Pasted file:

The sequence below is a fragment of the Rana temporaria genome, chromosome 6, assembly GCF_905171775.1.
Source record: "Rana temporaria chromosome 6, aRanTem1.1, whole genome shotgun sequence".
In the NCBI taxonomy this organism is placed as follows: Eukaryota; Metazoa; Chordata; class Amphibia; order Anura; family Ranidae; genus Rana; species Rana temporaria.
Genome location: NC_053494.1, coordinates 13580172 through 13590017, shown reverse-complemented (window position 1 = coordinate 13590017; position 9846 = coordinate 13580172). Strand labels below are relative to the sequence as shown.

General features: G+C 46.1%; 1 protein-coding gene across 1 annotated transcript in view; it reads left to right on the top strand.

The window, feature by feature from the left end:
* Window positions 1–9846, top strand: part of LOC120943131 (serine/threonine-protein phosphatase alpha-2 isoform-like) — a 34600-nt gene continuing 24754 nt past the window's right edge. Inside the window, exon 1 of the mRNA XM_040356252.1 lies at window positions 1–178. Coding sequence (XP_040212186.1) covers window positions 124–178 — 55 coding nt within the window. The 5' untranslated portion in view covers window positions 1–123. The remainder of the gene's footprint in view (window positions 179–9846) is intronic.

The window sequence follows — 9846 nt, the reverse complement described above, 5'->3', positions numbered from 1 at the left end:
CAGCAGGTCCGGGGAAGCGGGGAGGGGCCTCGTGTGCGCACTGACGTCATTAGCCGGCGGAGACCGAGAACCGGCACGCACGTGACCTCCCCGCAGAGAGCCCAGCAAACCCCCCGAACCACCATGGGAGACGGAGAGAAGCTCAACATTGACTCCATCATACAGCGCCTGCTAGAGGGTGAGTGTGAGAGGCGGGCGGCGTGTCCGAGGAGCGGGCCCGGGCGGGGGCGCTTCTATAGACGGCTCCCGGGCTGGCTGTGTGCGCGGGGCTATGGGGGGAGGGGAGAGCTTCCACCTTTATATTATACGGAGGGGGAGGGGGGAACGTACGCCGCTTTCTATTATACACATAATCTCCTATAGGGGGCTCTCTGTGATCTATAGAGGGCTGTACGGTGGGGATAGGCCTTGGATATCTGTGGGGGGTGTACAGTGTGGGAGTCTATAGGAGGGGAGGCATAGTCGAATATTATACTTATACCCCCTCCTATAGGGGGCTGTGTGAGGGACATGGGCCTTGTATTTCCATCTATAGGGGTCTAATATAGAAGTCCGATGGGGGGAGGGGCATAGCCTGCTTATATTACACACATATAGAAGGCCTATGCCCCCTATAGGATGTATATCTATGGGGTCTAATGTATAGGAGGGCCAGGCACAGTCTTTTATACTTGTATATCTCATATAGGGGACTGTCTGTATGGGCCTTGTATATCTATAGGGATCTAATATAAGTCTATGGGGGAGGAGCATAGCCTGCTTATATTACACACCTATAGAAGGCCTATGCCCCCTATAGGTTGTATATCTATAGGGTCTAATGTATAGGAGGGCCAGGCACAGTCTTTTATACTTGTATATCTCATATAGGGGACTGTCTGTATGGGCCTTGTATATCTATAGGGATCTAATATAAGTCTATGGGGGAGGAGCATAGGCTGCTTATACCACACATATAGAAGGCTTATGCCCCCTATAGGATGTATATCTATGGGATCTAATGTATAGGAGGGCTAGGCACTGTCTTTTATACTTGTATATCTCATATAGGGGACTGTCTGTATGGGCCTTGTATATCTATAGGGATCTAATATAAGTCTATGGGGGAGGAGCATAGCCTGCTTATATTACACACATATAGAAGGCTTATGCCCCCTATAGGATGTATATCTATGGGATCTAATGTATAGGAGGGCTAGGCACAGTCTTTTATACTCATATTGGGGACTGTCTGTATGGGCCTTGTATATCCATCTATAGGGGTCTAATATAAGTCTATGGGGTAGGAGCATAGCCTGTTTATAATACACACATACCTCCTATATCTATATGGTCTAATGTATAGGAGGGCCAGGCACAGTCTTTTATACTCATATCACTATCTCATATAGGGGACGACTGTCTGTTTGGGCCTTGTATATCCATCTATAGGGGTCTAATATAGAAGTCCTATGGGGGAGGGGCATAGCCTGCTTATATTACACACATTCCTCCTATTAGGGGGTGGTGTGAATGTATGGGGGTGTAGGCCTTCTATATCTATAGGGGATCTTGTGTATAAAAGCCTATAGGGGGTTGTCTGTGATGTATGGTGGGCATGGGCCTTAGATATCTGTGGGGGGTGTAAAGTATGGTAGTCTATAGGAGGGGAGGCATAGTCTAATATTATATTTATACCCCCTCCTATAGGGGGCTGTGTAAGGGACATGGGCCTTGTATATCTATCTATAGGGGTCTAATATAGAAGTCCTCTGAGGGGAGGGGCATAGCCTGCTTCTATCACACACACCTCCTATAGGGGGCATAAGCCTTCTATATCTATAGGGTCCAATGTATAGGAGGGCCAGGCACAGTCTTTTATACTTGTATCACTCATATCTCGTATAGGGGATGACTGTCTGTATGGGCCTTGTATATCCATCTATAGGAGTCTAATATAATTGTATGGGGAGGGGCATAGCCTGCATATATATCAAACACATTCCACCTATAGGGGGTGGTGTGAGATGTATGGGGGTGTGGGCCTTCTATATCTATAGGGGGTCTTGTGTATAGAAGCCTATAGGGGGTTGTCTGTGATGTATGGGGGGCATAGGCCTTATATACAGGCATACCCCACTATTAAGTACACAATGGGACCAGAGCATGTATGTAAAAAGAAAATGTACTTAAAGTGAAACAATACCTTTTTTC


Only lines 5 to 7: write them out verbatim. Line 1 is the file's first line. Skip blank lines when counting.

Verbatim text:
General features: G+C 46.1%; 1 protein-coding gene across 1 annotated transcript in view; it reads left to right on the top strand.

The window, feature by feature from the left end:
* Window positions 1–9846, top strand: part of LOC120943131 (serine/threonine-protein phosphatase alpha-2 isoform-like) — a 34600-nt gene continuing 24754 nt past the window's right edge. Inside the window, exon 1 of the mRNA XM_040356252.1 lies at window positions 1–178. Coding sequence (XP_040212186.1) covers window positions 124–178 — 55 coding nt within the window. The 5' untranslated portion in view covers window positions 1–123. The remainder of the gene's footprint in view (window positions 179–9846) is intronic.